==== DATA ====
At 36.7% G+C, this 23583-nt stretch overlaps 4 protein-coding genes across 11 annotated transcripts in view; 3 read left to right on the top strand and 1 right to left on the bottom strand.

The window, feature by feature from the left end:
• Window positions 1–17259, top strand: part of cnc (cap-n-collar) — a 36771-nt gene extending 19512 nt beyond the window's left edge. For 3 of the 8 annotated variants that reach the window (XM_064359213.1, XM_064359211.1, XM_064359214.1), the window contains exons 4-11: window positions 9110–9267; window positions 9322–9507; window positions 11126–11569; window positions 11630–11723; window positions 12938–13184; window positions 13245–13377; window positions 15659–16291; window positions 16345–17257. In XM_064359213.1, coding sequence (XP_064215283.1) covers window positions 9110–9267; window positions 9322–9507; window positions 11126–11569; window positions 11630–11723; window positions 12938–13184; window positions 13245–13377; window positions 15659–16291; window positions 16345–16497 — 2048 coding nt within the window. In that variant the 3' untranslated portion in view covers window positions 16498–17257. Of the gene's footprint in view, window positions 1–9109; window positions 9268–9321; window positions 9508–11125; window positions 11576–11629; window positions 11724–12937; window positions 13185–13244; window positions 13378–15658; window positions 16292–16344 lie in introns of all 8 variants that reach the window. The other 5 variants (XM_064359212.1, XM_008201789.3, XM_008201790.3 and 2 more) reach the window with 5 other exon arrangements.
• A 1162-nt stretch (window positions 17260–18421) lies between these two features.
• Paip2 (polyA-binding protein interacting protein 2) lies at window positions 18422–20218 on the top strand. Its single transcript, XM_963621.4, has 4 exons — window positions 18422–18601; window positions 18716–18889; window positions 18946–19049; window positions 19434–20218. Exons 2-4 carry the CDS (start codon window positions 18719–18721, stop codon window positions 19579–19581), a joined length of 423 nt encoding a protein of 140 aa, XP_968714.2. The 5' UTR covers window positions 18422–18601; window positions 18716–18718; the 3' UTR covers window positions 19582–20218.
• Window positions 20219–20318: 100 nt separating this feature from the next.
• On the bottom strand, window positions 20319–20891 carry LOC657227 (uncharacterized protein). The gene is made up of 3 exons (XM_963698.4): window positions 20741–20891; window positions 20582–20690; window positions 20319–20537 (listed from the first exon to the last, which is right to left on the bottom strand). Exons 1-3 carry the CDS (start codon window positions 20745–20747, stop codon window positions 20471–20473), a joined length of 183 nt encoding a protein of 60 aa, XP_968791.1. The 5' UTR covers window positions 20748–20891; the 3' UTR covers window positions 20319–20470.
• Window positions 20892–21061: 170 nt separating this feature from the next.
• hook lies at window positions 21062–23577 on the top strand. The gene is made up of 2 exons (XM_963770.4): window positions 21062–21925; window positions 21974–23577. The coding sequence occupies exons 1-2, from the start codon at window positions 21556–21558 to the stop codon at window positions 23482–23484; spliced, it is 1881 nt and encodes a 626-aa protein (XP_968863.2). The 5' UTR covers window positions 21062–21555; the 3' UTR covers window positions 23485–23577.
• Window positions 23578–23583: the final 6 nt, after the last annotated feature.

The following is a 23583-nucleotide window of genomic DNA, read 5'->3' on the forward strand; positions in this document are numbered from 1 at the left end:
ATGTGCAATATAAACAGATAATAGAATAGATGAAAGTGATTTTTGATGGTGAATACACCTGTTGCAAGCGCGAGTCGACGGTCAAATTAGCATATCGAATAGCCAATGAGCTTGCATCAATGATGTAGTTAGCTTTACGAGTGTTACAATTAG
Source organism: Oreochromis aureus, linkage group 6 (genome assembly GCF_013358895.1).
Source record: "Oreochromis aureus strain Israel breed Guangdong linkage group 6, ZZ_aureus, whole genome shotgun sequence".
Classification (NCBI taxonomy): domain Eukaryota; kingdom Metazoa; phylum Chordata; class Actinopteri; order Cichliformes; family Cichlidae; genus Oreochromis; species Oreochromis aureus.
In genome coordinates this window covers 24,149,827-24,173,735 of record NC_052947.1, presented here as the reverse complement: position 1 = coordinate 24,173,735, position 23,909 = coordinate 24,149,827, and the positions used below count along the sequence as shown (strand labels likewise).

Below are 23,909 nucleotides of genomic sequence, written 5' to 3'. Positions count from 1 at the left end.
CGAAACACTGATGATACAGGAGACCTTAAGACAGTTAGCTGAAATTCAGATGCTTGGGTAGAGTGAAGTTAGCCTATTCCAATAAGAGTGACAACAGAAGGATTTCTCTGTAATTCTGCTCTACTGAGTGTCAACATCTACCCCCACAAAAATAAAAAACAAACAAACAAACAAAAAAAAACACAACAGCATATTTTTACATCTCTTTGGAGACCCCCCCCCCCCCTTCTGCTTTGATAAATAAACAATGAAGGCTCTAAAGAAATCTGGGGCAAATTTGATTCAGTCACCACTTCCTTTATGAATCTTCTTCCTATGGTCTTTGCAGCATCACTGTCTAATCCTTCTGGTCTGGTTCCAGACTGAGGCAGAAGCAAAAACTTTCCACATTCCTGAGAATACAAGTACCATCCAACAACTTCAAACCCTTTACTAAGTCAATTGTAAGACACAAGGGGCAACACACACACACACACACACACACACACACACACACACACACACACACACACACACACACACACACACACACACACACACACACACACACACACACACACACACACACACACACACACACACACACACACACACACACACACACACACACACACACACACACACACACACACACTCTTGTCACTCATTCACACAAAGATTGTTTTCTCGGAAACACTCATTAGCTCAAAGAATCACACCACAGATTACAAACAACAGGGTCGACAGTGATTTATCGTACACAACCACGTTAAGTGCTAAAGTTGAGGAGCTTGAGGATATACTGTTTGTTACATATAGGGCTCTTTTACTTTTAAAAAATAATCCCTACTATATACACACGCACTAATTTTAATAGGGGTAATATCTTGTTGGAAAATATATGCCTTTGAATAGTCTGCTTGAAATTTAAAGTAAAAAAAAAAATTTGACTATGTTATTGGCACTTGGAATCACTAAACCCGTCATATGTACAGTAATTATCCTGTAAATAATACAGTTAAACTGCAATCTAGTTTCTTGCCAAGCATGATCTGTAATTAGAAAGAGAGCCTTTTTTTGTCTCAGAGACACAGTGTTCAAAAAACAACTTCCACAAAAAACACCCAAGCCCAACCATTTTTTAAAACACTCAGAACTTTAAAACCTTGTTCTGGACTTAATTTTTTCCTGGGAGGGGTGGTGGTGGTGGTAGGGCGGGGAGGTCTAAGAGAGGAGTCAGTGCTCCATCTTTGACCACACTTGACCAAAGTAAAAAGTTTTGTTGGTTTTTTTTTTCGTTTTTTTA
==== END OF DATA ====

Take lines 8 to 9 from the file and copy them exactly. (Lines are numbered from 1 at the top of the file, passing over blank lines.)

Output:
• Window positions 20892–21061: 170 nt separating this feature from the next.
• hook lies at window positions 21062–23577 on the top strand. The gene is made up of 2 exons (XM_963770.4): window positions 21062–21925; window positions 21974–23577. The coding sequence occupies exons 1-2, from the start codon at window positions 21556–21558 to the stop codon at window positions 23482–23484; spliced, it is 1881 nt and encodes a 626-aa protein (XP_968863.2). The 5' UTR covers window positions 21062–21555; the 3' UTR covers window positions 23485–23577.